One Thing Every Reader Wants to See
A manuscript arrives in the All Due Respect inbox. It sits there for some time.
Might be a day, might be a week, might be an hour.
At some point, usually in the morning with a thermos of coffee, I open the manuscript.
There’s one thing I’m looking for from the first sentence.
I’m looking for conflict.
You may have heard this a hundred times, but there’s a reason for that: It’s easy to forget about conflict. You might focus on any number of other things—the details of setting or how to make your protagonist more likable.
But I can tell you that editors are always looking for conflict. So are literary agents, publishers, and just average readers.
You may have a 300-page manuscript with a dynamite ending, but if you don’t establish conflict in the first 20 pages, your manuscript is unlikely to make the cut.
Open any book on the shelves of your local bookstore and you’re likely to see conflict in the first paragraph, if not the first sentence. Take this opening sentence from Lee Child’s The Hard Way:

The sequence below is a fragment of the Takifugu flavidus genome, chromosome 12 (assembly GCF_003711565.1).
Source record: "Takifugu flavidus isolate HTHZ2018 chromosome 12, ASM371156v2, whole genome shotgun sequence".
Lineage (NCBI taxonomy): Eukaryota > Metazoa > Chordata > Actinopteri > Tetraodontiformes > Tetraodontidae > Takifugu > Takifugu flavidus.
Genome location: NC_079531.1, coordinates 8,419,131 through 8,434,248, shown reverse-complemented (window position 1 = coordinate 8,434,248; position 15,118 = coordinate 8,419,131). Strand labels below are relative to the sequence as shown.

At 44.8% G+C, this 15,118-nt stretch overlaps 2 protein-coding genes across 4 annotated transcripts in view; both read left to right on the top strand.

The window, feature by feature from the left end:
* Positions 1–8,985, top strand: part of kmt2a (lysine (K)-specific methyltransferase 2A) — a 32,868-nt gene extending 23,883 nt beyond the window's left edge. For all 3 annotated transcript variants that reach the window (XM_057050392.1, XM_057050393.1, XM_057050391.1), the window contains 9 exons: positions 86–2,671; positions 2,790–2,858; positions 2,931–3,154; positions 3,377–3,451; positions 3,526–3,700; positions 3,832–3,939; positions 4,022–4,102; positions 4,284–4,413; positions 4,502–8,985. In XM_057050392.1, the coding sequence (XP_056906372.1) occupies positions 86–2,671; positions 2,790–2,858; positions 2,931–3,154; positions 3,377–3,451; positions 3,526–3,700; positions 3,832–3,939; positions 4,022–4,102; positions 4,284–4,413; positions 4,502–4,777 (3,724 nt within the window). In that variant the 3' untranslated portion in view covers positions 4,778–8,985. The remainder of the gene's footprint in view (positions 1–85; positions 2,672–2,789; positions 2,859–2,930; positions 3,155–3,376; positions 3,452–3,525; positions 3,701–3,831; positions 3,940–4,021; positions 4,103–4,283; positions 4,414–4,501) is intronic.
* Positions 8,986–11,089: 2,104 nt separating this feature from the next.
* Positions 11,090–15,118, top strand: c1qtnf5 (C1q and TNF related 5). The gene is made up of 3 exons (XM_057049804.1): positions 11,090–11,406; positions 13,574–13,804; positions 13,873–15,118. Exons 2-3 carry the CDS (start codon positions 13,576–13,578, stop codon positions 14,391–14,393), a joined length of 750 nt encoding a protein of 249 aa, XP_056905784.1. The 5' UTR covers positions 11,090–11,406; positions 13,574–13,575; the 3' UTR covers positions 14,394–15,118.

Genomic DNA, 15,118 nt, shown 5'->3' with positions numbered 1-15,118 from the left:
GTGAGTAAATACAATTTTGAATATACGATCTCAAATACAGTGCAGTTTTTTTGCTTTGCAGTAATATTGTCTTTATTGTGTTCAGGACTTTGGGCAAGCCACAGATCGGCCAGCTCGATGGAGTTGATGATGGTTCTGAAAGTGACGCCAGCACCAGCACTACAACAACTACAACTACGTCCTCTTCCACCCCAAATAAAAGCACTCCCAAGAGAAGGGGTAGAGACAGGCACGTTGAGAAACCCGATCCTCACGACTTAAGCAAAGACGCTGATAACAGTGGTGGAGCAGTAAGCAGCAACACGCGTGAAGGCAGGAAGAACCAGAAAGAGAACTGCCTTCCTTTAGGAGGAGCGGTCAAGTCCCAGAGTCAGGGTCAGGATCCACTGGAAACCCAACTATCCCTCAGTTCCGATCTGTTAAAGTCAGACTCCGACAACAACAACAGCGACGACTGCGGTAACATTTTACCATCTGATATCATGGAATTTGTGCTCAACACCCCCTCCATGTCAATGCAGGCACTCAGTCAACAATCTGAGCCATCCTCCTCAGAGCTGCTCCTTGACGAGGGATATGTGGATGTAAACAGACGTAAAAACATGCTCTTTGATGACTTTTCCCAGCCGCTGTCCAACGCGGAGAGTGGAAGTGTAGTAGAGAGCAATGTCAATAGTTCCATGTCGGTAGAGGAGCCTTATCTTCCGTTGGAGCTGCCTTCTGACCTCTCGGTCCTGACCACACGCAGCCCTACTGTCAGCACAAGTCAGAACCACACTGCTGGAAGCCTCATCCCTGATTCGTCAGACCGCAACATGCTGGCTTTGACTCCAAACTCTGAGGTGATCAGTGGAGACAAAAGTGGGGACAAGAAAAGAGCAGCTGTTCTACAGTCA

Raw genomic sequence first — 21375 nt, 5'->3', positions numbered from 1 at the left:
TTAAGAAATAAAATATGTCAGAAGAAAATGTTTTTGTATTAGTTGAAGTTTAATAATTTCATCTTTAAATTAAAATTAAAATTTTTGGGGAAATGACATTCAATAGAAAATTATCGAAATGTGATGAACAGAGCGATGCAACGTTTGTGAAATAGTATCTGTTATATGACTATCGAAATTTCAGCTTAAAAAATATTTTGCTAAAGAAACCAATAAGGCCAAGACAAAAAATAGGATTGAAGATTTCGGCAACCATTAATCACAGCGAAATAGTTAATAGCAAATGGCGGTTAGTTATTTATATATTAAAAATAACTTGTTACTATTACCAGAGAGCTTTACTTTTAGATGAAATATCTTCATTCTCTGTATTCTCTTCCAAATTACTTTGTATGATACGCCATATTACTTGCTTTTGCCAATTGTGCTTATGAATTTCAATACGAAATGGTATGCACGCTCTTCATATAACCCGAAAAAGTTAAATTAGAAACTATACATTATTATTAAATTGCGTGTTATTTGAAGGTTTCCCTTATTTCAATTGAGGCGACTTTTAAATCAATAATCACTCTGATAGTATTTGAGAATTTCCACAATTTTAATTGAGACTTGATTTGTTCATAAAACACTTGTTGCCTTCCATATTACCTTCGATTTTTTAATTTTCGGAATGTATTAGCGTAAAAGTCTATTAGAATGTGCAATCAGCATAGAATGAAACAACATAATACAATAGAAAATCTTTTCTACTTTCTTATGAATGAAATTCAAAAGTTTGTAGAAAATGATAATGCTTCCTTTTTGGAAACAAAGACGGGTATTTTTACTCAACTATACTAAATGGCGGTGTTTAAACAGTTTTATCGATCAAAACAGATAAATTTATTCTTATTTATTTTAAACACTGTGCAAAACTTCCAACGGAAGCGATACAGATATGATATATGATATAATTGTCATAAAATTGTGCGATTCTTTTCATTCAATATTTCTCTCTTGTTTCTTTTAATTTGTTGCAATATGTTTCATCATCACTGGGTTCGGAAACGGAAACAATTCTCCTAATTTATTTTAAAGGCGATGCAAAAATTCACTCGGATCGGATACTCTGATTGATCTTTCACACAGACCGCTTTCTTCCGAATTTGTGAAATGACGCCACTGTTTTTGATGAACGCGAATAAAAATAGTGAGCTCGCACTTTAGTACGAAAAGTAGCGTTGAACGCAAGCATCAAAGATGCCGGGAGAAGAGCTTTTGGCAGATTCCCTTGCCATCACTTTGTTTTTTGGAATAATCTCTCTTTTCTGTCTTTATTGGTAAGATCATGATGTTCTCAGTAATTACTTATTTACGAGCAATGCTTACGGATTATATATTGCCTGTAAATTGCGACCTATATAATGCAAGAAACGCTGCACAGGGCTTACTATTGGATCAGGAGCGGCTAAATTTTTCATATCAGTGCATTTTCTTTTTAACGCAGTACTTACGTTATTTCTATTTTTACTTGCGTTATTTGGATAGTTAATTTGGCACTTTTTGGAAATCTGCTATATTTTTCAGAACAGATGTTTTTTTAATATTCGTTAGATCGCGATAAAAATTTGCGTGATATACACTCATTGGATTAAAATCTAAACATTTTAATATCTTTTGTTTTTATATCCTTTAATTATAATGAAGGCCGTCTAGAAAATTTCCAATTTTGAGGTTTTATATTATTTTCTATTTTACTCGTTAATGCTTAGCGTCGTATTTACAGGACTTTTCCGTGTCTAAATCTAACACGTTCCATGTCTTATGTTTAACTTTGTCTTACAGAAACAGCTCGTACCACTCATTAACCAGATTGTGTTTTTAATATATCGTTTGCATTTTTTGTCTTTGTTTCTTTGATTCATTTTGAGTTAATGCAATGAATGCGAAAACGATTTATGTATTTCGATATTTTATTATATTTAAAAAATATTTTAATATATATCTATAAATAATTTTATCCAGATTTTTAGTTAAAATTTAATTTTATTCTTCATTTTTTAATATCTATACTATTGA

“Jack Reacher ordered espresso, double, no peel, no cube, no china, and before it arrived at his table he saw a man’s life change forever.”
The reader knows from the first moment what this book will be about. The implied question—who is this man whose life has changed forever and how will Reacher become involved?—pushes the reader forward.
The conflict in the first few pages need not be the core of your novel’s plot. For example, one of the first novels our press published was Uncle Dust by Rob Pierce. The novel begins with Dust, a bank robber, discovering he is missing two hundred dollars. Dust goes on a mission to find the money, roughly interrogating his girlfriend and her kid.
The protagonist wants something and other characters are in his way. It doesn’t matter that it’s a small amount; he will not stand losing the money. This is a small conflict setting up a larger conflict that also tells the reader a bit about Dust’s character.
It’s possible an editor or agent will continue reading past page 20 if you have an engaging voice or a fascinating character.
It’s much more likely they will continue reading because you’ve established conflict.
Chris Rhatigan is a freelance editor and co-publisher of All Due Respect Books.